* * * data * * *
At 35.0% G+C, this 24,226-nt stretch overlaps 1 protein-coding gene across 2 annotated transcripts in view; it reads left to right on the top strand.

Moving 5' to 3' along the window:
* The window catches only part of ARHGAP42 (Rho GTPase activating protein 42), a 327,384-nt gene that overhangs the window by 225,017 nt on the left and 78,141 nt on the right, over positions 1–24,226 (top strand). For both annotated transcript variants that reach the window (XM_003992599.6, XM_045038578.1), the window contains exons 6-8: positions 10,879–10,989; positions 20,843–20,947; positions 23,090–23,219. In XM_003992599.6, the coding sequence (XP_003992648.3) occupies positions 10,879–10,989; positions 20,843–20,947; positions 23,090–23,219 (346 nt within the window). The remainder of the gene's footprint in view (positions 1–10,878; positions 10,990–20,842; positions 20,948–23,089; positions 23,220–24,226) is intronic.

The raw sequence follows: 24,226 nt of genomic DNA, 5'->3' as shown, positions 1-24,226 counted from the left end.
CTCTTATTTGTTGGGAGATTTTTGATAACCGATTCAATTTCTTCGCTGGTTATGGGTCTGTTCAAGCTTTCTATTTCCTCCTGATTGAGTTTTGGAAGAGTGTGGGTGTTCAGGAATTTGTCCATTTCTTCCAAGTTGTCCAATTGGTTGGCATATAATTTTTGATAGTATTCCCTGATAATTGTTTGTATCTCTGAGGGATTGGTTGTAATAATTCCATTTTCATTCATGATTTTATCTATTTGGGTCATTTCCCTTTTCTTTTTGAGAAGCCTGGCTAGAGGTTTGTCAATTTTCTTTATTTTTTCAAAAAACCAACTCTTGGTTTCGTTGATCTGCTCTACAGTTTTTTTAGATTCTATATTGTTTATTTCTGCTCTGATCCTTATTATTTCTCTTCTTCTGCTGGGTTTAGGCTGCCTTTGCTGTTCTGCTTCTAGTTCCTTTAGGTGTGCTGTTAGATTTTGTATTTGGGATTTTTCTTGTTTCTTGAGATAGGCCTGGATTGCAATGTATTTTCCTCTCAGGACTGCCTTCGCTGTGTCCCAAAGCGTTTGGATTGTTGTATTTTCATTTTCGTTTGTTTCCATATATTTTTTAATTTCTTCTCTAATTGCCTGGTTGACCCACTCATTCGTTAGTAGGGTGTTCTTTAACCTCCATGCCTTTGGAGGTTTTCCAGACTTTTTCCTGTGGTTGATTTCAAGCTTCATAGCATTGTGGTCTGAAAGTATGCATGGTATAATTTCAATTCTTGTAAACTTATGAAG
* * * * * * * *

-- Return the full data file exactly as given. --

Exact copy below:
At 35.0% G+C, this 24,226-nt stretch overlaps 1 protein-coding gene across 2 annotated transcripts in view; it reads left to right on the top strand.

Moving 5' to 3' along the window:
* The window catches only part of ARHGAP42 (Rho GTPase activating protein 42), a 327,384-nt gene that overhangs the window by 225,017 nt on the left and 78,141 nt on the right, over positions 1–24,226 (top strand). For both annotated transcript variants that reach the window (XM_003992599.6, XM_045038578.1), the window contains exons 6-8: positions 10,879–10,989; positions 20,843–20,947; positions 23,090–23,219. In XM_003992599.6, the coding sequence (XP_003992648.3) occupies positions 10,879–10,989; positions 20,843–20,947; positions 23,090–23,219 (346 nt within the window). The remainder of the gene's footprint in view (positions 1–10,878; positions 10,990–20,842; positions 20,948–23,089; positions 23,220–24,226) is intronic.

The raw sequence follows: 24,226 nt of genomic DNA, 5'->3' as shown, positions 1-24,226 counted from the left end.
CTCTTATTTGTTGGGAGATTTTTGATAACCGATTCAATTTCTTCGCTGGTTATGGGTCTGTTCAAGCTTTCTATTTCCTCCTGATTGAGTTTTGGAAGAGTGTGGGTGTTCAGGAATTTGTCCATTTCTTCCAAGTTGTCCAATTGGTTGGCATATAATTTTTGATAGTATTCCCTGATAATTGTTTGTATCTCTGAGGGATTGGTTGTAATAATTCCATTTTCATTCATGATTTTATCTATTTGGGTCATTTCCCTTTTCTTTTTGAGAAGCCTGGCTAGAGGTTTGTCAATTTTCTTTATTTTTTCAAAAAACCAACTCTTGGTTTCGTTGATCTGCTCTACAGTTTTTTTAGATTCTATATTGTTTATTTCTGCTCTGATCCTTATTATTTCTCTTCTTCTGCTGGGTTTAGGCTGCCTTTGCTGTTCTGCTTCTAGTTCCTTTAGGTGTGCTGTTAGATTTTGTATTTGGGATTTTTCTTGTTTCTTGAGATAGGCCTGGATTGCAATGTATTTTCCTCTCAGGACTGCCTTCGCTGTGTCCCAAAGCGTTTGGATTGTTGTATTTTCATTTTCGTTTGTTTCCATATATTTTTTAATTTCTTCTCTAATTGCCTGGTTGACCCACTCATTCGTTAGTAGGGTGTTCTTTAACCTCCATGCCTTTGGAGGTTTTCCAGACTTTTTCCTGTGGTTGATTTCAAGCTTCATAGCATTGTGGTCTGAAAGTATGCATGGTATAATTTCAATTCTTGTAAACTTATGAAG